Iraq election law marks progress, opens political season
Provincial polls are now expected early next year and could bring about a political realignment across Iraq.
Tom A. Peter/The Christian Science Monitor
Now that Iraq's parliament passed a provincial elections law Wednesday, overcoming months of political gridlock, many politicians and Iraqis are looking ahead to what the elections early next year will mean for Iraq.
This new legislation “showed that on a broader political level, they [Iraqi political leaders] can find solutions to really tough problems,” says Ambassador Robert Ford, head of the political section in the US Embassy in Baghdad.
Scheduled to take place by Jan. 31, 2009, the vote has the potential to create major change. One of the central issues stemming from the elections may be the question of who controls political appointments, says Glen Rangwala, a lecturer in Middle Eastern politics at Cambridge University in England. As new local leaders take the helm, new questions will arise about who controls everything from the police to exports.
Debate over these issues "will lead to a period of particular instability as different groups within Iraq – national government, local government, mayors – each stake their claim to being the legitimate authority for who should be in charge of the reappointment or the renewal of the positions of government officials," says Dr. Rangwala.
Additionally, the elections will stir debate over the of lack of central services, such as electricity and water. Many suspect that incumbents will have a hard time getting voter support because of an ongoing lack of basic utilities.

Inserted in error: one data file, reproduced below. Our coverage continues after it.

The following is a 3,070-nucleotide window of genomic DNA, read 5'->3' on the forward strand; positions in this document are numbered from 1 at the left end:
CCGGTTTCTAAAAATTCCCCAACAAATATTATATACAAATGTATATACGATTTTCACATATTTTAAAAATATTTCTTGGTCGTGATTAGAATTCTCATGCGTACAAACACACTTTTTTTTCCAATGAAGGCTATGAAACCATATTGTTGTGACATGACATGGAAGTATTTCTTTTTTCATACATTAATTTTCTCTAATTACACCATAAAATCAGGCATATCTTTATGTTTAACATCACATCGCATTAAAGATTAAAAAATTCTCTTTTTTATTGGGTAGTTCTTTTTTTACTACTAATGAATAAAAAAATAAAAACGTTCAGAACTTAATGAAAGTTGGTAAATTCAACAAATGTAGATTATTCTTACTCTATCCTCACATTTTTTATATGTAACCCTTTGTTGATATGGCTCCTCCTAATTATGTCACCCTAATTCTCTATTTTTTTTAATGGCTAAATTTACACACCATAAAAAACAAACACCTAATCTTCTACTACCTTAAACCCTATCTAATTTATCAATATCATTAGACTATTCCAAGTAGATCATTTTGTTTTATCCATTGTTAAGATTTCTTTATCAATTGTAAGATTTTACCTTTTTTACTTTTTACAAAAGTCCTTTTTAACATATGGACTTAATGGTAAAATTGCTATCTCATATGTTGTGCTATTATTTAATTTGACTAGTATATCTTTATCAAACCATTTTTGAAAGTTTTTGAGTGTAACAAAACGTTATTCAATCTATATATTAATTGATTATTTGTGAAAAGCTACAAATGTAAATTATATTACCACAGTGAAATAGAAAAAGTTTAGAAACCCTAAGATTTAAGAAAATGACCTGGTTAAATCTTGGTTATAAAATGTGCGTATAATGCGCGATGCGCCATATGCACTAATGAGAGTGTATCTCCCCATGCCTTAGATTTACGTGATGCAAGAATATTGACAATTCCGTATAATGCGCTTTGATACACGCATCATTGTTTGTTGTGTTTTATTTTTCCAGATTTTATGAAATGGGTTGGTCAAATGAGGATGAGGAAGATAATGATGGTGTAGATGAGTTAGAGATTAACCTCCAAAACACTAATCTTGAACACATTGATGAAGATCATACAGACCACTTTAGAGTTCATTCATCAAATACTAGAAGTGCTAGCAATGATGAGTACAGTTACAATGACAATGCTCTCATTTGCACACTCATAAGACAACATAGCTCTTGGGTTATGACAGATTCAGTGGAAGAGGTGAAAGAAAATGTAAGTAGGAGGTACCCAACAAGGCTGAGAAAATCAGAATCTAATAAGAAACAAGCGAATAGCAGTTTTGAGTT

"Democracy does not only mean having an election or passing a law in the legislature," says Abdul Jabbar Ahmad, a professor of political science at Baghdad University. "A real government provides services."
While he acknowledges the new law is progress, Dr. Ahmad says it "is not a permanent solution." Many Iraqis have criticized parliament over the law for sidestepping the central issue and excluding an article that would have created a minority quota.
Controversy about a power-sharing arrangement for Kirkuk was largely responsible for delaying the law. The semiautonomous Kurdish region in the north has laid a claim to Kirkuk, while Iraqi government officials say the oil-rich region falls under its control.
The new agreement bypassed this issue by creating a special committee to investigate it further, while 14 of Iraq's 18 provinces will hold elections. The three Kurdish provinces and Kirkuk will have their elections later.
Originally scheduled to take place for the first time in four years this October, the provincial vote met a number of hurdles. While other drafts created small quotas for Christians and other minorities, the provision was eliminated from the approved version. The new law did, however, create a 25 percent quota for women.
It must receive approval from a three-person presidential panel led by Mr. Talabani, but with broad support it's expected to be signed.
Mahmoud Othman, a Kurdish member of parliament, says that he hopes the president will use this review process to force an amendment to include a minority quota.
"The minorities, whether they're ethnic or religious, they need quotas," he says. "That's part of democracy. The rule of the majority means there should be protection of the minorities.… It's not a perfect law, but it's a step forward."